Admittedly it must take time for a team to meld, for new broadcasters to feel confident in their new jobs and comfortable with each other, but even so, we listened with interest to how the announcers would do calling their first game together.
They did pretty good in their first foray. Tom McCarthy, never a favorite of mine, seemed more relaxed without Wheeler next to him. He seemed more comfortable listening to the opinions of former players than the opinions of….well…Wheeler.
Matt Stairs delivered some funny lines and stories, as we knew he would. And he had good things to say.
Jamie Moyer seemed comfortable in the booth, although many times it felt like he was giving a very long pitching lecture, with a bit too many of his comments centering upon himself.
Overall, tho, it was a good first effort. Hopefully in time they will keep improving, and likely they will.
The Phillies gave Philadelphia a lovely Christmas present: Chris Wheeler is out of the broadcast booth. That is good. That is wise. (Try not to grovel with gratitude…)
Now we hear rumors of whom will replace Wheeler. Of course, there would be rumors.
But one name has psyches screaming, ‘Nooooo!’ That name would be Jamie Moyer.
We’ve just gotten rid of one guy who talked and talked and talked…and talked…about all that he knew, about all that he could possibly know. Would Moyer be too similar to Wheeler in that regard?
Moyer is a talker. He talked in the dug out. He talked and talked about what he knew – you could see him practically chewing on the ears of the young pitchers.
That’s not to say that Moyer doesn’t know a few things about pitching. He does. But, again, we just got rid of one non stop talker in the booth. Strong intuition says do not replace one rather boring avid talker with another one.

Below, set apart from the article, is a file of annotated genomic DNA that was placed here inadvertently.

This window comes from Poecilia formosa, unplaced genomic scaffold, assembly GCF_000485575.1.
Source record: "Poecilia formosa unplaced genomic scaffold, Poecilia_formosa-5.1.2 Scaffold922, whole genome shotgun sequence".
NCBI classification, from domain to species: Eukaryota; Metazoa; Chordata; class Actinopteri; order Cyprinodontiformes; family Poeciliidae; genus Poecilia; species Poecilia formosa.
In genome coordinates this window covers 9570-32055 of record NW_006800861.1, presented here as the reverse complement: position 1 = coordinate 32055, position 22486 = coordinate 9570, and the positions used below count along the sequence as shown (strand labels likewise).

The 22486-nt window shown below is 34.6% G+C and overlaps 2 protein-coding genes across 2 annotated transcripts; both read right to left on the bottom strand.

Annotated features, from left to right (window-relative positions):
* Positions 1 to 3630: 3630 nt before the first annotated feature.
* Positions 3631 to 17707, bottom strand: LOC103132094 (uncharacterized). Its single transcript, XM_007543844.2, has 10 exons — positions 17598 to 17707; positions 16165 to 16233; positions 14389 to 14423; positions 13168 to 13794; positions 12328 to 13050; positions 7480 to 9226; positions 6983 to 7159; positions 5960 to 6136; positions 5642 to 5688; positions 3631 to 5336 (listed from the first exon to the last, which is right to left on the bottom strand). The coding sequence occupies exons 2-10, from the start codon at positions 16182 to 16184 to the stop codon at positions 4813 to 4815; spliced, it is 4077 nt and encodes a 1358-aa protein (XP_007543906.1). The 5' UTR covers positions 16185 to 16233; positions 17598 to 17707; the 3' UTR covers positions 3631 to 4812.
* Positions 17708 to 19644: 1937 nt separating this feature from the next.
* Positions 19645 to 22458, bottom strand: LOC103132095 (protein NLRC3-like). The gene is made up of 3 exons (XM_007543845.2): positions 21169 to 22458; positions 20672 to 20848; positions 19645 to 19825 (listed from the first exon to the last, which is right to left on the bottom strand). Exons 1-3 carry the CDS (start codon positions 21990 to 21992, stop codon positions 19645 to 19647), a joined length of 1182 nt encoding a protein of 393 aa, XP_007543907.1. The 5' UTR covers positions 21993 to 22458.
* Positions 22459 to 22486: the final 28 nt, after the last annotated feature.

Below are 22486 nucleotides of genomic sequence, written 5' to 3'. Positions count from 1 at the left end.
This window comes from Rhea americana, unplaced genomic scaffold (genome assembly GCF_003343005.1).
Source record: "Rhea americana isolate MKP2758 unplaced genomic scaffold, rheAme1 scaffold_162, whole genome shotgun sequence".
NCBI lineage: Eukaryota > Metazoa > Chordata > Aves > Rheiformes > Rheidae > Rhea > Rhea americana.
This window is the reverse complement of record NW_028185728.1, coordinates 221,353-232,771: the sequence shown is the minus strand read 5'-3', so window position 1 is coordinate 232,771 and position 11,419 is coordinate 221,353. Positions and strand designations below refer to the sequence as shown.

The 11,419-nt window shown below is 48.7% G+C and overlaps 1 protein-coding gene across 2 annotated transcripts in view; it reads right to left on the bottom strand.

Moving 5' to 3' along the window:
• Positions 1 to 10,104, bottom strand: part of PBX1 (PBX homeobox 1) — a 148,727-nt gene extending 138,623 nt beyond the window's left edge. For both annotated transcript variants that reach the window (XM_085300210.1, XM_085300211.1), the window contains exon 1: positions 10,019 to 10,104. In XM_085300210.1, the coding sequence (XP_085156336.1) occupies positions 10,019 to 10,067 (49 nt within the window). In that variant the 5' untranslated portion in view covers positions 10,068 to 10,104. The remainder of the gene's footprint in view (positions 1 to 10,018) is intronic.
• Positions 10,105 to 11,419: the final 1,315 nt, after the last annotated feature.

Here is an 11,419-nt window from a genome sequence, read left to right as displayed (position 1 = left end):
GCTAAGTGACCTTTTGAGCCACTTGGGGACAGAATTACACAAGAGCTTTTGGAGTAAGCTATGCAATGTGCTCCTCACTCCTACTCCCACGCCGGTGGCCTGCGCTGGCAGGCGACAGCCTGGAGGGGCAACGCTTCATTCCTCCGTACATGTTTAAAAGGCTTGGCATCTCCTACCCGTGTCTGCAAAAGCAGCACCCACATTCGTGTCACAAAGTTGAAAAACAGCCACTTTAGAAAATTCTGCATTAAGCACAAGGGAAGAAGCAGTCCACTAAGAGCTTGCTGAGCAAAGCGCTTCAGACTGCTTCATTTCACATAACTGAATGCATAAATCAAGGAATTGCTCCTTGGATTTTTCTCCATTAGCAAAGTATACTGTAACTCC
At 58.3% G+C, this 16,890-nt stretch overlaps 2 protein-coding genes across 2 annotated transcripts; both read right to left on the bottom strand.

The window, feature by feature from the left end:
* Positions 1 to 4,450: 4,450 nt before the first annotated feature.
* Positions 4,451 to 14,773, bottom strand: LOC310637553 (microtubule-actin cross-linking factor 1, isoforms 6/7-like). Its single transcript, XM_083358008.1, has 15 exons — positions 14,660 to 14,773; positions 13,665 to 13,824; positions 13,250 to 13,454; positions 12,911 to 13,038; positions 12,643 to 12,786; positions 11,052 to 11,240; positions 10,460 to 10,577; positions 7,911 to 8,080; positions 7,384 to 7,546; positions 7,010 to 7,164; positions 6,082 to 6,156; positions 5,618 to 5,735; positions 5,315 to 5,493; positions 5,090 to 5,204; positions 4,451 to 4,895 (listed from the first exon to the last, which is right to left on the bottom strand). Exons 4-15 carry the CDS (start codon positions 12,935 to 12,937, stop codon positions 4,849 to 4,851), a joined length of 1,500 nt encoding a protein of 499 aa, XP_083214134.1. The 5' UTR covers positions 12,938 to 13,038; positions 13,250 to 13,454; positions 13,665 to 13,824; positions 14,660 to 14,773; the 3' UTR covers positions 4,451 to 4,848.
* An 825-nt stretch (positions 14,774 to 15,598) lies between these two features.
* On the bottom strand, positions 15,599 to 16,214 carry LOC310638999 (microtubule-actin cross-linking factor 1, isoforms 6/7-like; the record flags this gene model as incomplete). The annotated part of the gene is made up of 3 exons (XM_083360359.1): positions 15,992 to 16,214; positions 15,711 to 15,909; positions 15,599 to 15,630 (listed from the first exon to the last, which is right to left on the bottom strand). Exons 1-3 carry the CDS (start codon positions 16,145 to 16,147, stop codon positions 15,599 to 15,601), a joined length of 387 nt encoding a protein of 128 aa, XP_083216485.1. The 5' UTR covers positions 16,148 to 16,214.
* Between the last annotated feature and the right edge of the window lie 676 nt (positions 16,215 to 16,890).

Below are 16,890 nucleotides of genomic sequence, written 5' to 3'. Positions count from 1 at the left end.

There are some great possibilities out there: Mitch Williams, Larry Anderson, Matt Stairs. They’d all be great. They’re interesting. They would be fun to spend time with, all those hours of games every season.
Just…not Jamie Moyer, please.
Philadelphia woke up this cold morning to the news that Comcast has fired Chris Wheeler.
Immediately, this January day’s bitter cold seemed to melt away before the basking glow of well being’s warmth. Finally, after all these years of listening to Wheeler’s endless verbage, he will be gone from the Phillies broadcast booth.
It took a long time to get it done, but done it is.
No one denies Wheeler knew the game, but his likability quotient was too low. One didn’t want to spend Hundreds of hours each season with Wheeler.
It remains to be seen who will replace Wheeler. Among the names mentioned to replace Wheeler in the booth are Wild Thing Mitch Williams, Chris Coste, Ricky Bottalico, Brad Lidge, Larry Bowa and John Kruk.
For years in his early career, Michael Young was leadoff hitter for the Rangers. Last night, Young was leadoff hitter once again, having not done so since 2004.
Was he successful at leadoff? How about hitting 3 out of 5? Now…that’s a leadoff hitter. (Domonic Brown was also 3 for 5, continuing his red hot ways.)